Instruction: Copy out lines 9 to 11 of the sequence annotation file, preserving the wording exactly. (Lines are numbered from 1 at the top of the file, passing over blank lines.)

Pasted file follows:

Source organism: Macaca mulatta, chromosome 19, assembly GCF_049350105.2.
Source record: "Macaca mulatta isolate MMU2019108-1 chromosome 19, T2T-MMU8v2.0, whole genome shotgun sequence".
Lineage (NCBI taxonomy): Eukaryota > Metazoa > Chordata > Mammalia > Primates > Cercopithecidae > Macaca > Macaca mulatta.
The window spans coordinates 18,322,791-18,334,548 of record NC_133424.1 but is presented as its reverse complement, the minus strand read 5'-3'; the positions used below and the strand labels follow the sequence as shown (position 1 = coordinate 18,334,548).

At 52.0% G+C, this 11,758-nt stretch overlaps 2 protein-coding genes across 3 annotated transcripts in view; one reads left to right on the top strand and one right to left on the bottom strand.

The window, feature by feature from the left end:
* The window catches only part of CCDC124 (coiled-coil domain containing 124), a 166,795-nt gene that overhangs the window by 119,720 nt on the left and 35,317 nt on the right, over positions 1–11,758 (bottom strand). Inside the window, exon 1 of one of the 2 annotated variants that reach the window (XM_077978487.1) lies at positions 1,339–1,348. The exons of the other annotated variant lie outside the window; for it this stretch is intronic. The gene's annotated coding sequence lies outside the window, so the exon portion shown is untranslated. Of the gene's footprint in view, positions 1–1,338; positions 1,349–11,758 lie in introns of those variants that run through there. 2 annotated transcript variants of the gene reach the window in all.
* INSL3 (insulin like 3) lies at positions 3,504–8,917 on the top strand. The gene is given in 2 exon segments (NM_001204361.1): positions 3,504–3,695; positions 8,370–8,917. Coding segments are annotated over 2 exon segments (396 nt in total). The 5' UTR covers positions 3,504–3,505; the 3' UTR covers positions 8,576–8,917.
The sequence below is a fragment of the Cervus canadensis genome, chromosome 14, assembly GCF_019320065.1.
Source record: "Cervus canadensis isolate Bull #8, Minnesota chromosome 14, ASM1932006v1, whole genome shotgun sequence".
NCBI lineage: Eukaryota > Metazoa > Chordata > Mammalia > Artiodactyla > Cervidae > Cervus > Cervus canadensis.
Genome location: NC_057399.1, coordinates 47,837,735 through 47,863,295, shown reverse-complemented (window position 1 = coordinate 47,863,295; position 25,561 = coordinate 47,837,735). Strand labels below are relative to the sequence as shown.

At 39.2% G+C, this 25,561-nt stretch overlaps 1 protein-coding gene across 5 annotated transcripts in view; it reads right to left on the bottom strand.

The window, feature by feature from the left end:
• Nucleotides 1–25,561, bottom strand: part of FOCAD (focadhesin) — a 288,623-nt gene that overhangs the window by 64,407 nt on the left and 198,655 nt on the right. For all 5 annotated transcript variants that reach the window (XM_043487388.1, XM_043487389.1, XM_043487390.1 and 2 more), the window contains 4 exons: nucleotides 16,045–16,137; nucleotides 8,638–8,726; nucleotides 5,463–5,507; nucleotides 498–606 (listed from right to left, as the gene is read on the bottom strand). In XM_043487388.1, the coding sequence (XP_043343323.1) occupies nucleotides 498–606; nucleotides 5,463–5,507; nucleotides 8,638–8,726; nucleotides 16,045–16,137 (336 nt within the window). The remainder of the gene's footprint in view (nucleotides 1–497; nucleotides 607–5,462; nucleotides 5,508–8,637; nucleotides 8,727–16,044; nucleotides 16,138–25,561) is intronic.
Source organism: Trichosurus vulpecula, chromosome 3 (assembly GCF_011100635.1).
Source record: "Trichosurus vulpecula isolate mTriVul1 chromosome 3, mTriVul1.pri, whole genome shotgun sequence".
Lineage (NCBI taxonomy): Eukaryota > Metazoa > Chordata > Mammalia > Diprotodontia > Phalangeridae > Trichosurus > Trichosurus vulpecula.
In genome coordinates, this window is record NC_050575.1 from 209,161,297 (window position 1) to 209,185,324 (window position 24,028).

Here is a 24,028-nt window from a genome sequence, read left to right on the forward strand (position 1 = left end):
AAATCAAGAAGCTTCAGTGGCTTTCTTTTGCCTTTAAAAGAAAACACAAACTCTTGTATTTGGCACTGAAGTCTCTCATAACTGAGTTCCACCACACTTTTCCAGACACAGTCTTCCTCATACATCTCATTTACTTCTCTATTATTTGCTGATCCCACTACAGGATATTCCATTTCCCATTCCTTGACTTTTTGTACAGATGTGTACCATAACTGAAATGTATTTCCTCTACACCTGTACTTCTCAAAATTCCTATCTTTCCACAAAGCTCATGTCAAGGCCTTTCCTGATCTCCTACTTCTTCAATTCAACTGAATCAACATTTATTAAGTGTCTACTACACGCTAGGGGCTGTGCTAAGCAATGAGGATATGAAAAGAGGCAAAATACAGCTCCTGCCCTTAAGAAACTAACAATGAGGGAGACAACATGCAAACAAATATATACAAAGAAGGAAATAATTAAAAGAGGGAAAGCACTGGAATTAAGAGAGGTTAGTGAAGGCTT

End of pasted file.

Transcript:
The sequence below is a fragment of the Cervus canadensis genome, chromosome 14, assembly GCF_019320065.1.
Source record: "Cervus canadensis isolate Bull #8, Minnesota chromosome 14, ASM1932006v1, whole genome shotgun sequence".
NCBI lineage: Eukaryota > Metazoa > Chordata > Mammalia > Artiodactyla > Cervidae > Cervus > Cervus canadensis.